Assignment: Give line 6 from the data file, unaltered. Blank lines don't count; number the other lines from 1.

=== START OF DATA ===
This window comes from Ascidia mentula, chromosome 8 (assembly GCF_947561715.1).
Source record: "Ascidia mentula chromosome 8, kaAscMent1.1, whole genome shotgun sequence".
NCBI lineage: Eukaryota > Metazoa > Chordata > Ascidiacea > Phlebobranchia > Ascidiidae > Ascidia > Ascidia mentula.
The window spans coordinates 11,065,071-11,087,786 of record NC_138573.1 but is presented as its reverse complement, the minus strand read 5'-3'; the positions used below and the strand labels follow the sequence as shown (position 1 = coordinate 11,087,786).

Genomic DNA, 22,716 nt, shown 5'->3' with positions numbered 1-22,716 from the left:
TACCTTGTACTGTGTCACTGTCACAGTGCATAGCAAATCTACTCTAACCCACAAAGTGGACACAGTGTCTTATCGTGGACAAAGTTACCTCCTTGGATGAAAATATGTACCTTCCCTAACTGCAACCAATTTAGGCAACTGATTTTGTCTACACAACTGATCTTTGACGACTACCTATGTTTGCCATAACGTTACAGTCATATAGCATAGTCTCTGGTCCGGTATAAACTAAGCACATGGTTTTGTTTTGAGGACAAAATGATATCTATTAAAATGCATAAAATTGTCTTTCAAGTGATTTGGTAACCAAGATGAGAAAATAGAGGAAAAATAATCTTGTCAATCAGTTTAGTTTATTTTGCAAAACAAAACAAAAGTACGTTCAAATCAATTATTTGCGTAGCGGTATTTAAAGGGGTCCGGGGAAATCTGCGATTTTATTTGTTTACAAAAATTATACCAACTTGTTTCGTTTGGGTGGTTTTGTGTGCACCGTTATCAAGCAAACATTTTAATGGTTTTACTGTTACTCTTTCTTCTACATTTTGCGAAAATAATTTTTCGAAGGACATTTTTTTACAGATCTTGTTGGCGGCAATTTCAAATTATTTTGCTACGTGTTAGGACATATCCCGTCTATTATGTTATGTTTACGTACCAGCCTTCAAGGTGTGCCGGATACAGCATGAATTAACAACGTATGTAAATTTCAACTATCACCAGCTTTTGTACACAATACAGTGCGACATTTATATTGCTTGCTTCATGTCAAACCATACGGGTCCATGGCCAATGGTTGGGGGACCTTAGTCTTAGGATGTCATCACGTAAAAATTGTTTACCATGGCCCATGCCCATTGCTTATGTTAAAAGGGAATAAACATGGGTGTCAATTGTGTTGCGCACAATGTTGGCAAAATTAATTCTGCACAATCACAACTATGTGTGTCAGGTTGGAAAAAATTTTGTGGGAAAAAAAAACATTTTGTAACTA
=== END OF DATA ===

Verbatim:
TACCTTGTACTGTGTCACTGTCACAGTGCATAGCAAATCTACTCTAACCCACAAAGTGGACACAGTGTCTTATCGTGGACAAAGTTACCTCCTTGGATGAAAATATGTACCTTCCCTAACTGCAACCAATTTAGGCAACTGATTTTGTCTACACAACTGATCTTTGACGACTACCTATGTTTGCCATAACGTTACAGTCATATAGCATAGTCTCTGGTCCGGTATAAACTAAGCACATGGTTTTGTTTTGAGGACAAAATGATATCTATTAAAATGCATAAAATTGTCTTTCAAGTGATTTGGTAACCAAGATGAGAAAATAGAGGAAAAATAATCTTGTCAATCAGTTTAGTTTATTTTGCAAAACAAAACAAAAGTACGTTCAAATCAATTATTTGCGTAGCGGTATTTAAAGGGGTCCGGGGAAATCTGCGATTTTATTTGTTTACAAAAATTATACCAACTTGTTTCGTTTGGGTGGTTTTGTGTGCACCGTTATCAAGCAAACATTTTAATGGTTTTACTGTTACTCTTTCTTCTACATTTTGCGAAAATAATTTTTCGAAGGACATTTTTTTACAGATCTTGTTGGCGGCAATTTCAAATTATTTTGCTACGTGTTAGGACATATCCCGTCTATTATGTTATGTTTACGTACCAGCCTTCAAGGTGTGCCGGATACAGCATGAATTAACAACGTATGTAAATTTCAACTATCACCAGCTTTTGTACACAATACAGTGCGACATTTATATTGCTTGCTTCATGTCAAACCATACGGGTCCATGGCCAATGGTTGGGGGACCTTAGTCTTAGGATGTCATCACGTAAAAATTGTTTACCATGGCCCATGCCCATTGCTTATGTTAAAAGGGAATAAACATGGGTGTCAATTGTGTTGCGCACAATGTTGGCAAAATTAATTCTGCACAATCACAACTATGTGTGTCAGGTTGGAAAAAATTTTGTGGGAAAAAAAAACATTTTGTAACTA